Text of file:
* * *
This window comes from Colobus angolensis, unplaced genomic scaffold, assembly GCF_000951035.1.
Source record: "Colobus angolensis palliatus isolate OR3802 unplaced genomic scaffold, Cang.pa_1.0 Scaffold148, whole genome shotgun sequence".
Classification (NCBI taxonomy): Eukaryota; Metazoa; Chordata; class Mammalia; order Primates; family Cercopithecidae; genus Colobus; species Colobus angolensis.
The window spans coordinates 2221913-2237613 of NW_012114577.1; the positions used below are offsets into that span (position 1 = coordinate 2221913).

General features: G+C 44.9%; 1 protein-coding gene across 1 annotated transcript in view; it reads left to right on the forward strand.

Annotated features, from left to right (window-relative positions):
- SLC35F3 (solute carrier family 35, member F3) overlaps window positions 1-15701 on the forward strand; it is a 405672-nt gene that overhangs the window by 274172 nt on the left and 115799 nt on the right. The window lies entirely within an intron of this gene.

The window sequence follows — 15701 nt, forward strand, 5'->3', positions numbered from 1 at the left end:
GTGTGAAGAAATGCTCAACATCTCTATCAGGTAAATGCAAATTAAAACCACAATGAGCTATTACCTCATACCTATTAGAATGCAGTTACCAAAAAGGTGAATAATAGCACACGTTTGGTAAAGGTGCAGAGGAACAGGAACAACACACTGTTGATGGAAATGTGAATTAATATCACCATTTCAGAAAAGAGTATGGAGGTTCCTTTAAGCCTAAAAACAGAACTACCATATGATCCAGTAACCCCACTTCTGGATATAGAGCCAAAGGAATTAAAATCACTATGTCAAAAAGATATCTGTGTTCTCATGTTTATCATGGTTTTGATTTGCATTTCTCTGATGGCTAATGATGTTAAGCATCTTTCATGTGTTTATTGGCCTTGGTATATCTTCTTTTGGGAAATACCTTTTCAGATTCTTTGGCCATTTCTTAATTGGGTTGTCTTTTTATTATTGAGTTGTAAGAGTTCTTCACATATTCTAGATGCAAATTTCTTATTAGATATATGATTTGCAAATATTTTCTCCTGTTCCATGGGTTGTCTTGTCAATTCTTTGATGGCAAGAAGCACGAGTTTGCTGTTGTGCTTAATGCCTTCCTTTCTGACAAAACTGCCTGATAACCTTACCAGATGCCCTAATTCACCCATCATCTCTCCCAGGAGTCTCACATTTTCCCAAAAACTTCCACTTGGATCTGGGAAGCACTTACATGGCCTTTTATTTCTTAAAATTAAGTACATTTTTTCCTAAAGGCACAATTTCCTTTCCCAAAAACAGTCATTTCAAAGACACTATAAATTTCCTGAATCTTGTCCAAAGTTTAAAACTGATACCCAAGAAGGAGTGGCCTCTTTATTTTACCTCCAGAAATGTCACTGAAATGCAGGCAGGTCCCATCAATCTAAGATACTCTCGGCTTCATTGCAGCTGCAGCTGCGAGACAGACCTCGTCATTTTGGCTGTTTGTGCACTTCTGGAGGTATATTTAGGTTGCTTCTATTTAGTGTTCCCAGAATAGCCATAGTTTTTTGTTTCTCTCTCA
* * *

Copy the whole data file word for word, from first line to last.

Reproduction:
This window comes from Colobus angolensis, unplaced genomic scaffold, assembly GCF_000951035.1.
Source record: "Colobus angolensis palliatus isolate OR3802 unplaced genomic scaffold, Cang.pa_1.0 Scaffold148, whole genome shotgun sequence".
Classification (NCBI taxonomy): Eukaryota; Metazoa; Chordata; class Mammalia; order Primates; family Cercopithecidae; genus Colobus; species Colobus angolensis.
The window spans coordinates 2221913-2237613 of NW_012114577.1; the positions used below are offsets into that span (position 1 = coordinate 2221913).

General features: G+C 44.9%; 1 protein-coding gene across 1 annotated transcript in view; it reads left to right on the forward strand.

Annotated features, from left to right (window-relative positions):
- SLC35F3 (solute carrier family 35, member F3) overlaps window positions 1-15701 on the forward strand; it is a 405672-nt gene that overhangs the window by 274172 nt on the left and 115799 nt on the right. The window lies entirely within an intron of this gene.

The window sequence follows — 15701 nt, forward strand, 5'->3', positions numbered from 1 at the left end:
GTGTGAAGAAATGCTCAACATCTCTATCAGGTAAATGCAAATTAAAACCACAATGAGCTATTACCTCATACCTATTAGAATGCAGTTACCAAAAAGGTGAATAATAGCACACGTTTGGTAAAGGTGCAGAGGAACAGGAACAACACACTGTTGATGGAAATGTGAATTAATATCACCATTTCAGAAAAGAGTATGGAGGTTCCTTTAAGCCTAAAAACAGAACTACCATATGATCCAGTAACCCCACTTCTGGATATAGAGCCAAAGGAATTAAAATCACTATGTCAAAAAGATATCTGTGTTCTCATGTTTATCATGGTTTTGATTTGCATTTCTCTGATGGCTAATGATGTTAAGCATCTTTCATGTGTTTATTGGCCTTGGTATATCTTCTTTTGGGAAATACCTTTTCAGATTCTTTGGCCATTTCTTAATTGGGTTGTCTTTTTATTATTGAGTTGTAAGAGTTCTTCACATATTCTAGATGCAAATTTCTTATTAGATATATGATTTGCAAATATTTTCTCCTGTTCCATGGGTTGTCTTGTCAATTCTTTGATGGCAAGAAGCACGAGTTTGCTGTTGTGCTTAATGCCTTCCTTTCTGACAAAACTGCCTGATAACCTTACCAGATGCCCTAATTCACCCATCATCTCTCCCAGGAGTCTCACATTTTCCCAAAAACTTCCACTTGGATCTGGGAAGCACTTACATGGCCTTTTATTTCTTAAAATTAAGTACATTTTTTCCTAAAGGCACAATTTCCTTTCCCAAAAACAGTCATTTCAAAGACACTATAAATTTCCTGAATCTTGTCCAAAGTTTAAAACTGATACCCAAGAAGGAGTGGCCTCTTTATTTTACCTCCAGAAATGTCACTGAAATGCAGGCAGGTCCCATCAATCTAAGATACTCTCGGCTTCATTGCAGCTGCAGCTGCGAGACAGACCTCGTCATTTTGGCTGTTTGTGCACTTCTGGAGGTATATTTAGGTTGCTTCTATTTAGTGTTCCCAGAATAGCCATAGTTTTTTGTTTCTCTCTCA